Overview

Distribution

National Distribution

Canada

Origin: Exotic

Regularity: Regularly occurring

Currently: Unknown/Undetermined

Confidence: Confident

United States

Origin: Exotic

Regularity: Regularly occurring

Currently: Unknown/Undetermined

Confidence: Confident

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Physical Description

Morphology

Description

Perennials, 40–100 cm, somewhat aromatic; rhizomes creeping, woody. Stems relatively numerous, erect, brown, mostly simple (brittle, bases woody) canescent or glabrate. Leaves cauline, grayish green; sessile (proximalmost short-petiolate); blades triangular to ovate, 1–5 × 1–3 cm, 2–3-pinnatifid (lobes 0.5–1 mm wide, acute), faces pubescent (abaxial) or hairy to glabrate (adaxial). Heads (nodding) in paniculiform arrays 10–22 × 2–4 cm. Involucres spheric, 1.5–2(–3) mm. Phyllaries (subequal) linear, hairy. Florets: pistillate 10–12; bisexual 40–45; corollas pale yellow, 0.2–0.3 mm, sometimes gland-dotted (stigma lobes relatively short, not emerging from tubes, short-ciliate). Cypselae ellipsoid (angled), 0.1–0.2 mm, glabrous. 2n = 18.
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Molecular Biology and Genetics

Molecular Biology

Statistics of barcoding coverage: Artemisia pontica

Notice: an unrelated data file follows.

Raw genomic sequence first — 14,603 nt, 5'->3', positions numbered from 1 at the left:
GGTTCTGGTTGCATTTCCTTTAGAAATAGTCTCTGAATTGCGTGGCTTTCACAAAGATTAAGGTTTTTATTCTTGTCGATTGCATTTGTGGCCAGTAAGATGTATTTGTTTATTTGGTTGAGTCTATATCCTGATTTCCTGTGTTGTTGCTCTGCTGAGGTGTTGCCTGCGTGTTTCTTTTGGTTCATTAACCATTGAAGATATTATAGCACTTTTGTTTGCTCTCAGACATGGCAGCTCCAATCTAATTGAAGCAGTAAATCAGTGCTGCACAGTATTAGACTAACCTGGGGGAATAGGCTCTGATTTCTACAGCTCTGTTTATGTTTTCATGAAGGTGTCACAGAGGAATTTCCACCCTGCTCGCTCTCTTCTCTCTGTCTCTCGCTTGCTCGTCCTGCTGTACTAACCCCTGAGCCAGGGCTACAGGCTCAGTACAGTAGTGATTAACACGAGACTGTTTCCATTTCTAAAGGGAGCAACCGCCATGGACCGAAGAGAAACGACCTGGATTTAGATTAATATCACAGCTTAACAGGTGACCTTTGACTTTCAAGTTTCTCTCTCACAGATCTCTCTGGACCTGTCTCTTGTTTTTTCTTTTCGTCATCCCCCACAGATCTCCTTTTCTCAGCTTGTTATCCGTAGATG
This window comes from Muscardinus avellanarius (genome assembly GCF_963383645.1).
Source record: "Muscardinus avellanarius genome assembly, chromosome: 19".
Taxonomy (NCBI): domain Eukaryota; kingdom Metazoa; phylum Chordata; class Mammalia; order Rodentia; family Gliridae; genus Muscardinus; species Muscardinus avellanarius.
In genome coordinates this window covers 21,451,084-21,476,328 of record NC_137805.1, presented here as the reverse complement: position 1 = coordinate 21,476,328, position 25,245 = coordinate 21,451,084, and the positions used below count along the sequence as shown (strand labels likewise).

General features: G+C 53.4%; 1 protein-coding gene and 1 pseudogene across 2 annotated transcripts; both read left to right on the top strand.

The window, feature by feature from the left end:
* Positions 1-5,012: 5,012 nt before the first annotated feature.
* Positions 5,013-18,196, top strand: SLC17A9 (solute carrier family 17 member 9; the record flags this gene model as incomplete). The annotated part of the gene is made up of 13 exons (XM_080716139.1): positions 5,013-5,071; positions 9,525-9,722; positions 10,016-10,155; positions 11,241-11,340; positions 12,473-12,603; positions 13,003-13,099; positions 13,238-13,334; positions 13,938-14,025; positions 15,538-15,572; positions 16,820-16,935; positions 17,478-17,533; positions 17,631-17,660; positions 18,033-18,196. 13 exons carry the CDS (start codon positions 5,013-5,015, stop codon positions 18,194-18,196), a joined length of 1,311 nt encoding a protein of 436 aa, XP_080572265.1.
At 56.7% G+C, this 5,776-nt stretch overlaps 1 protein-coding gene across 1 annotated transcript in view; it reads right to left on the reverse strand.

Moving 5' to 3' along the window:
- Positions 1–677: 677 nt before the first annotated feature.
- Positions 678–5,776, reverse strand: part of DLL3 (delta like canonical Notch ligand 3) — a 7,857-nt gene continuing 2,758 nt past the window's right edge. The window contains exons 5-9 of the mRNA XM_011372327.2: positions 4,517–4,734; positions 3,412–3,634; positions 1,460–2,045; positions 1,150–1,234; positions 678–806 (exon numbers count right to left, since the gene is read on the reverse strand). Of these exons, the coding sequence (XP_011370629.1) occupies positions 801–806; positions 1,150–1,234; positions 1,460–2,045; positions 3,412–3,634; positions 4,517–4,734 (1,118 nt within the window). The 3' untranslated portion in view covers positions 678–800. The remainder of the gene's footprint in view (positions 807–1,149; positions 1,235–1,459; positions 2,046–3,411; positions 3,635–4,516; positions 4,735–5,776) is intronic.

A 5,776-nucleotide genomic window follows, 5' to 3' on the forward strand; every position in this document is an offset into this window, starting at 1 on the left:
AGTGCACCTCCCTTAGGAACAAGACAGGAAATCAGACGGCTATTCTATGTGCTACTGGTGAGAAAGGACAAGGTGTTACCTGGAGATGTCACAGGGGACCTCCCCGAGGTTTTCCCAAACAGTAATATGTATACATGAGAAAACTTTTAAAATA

Barcode of Life Data Systems (BOLDS) Stats
Public Records: 0
Specimens with Barcodes: 2
Species With Barcodes: 1
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Conservation

Conservation Status

National NatureServe Conservation Status

Canada

Rounded National Status Rank: NNA - Not Applicable

United States

Rounded National Status Rank: NNA - Not Applicable

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NatureServe Conservation Status

Rounded Global Status Rank: GNR - Not Yet Ranked

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Wikipedia

Artemisia pontica

Artemesia pontica (Roman wormwood or small absinthe) is an herb used in the production of absinthe and vermouth. Originating in southeastern Europe (the specific name refers to the Pontus area on the shores of the Black Sea) it is naturalized over much of Europe and is also found in the wild in northeastern North America. It is called "little absinthe" because it is smaller in stature and leaf than the "great absinthe" A. absinthium. It grows as a rhizomatous perennial with erect stems up to 100 centimetres (39 in) tall; the grey foliage is finely divided and aromatic. Flowers are small, yellowish, and appear in loose panicles at stem tips.

The essential oil contains cineol, camphor, thujone, and borneol among other components.[1] It is said to be less bitter than great absinthe and is the principal flavoring of vermouth.[2] It is commercially cultivated in Spain and Lithuania[3]

References[edit]

  1. ^ [1]
  2. ^ Wright, Colin W. (2003). Artemisia. CRC Press. p. 59. Retrieved 2014-08-20. 
  3. ^ [2]
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Notes

Comments

Artemisia pontica has finely dissected gray foliage and is widely planted as an ornamental. It escapes locally; it has not been reported as problematic. The only species with which it has been confused in North America is A. abrotanum, which has dark green (not gray) foliage.
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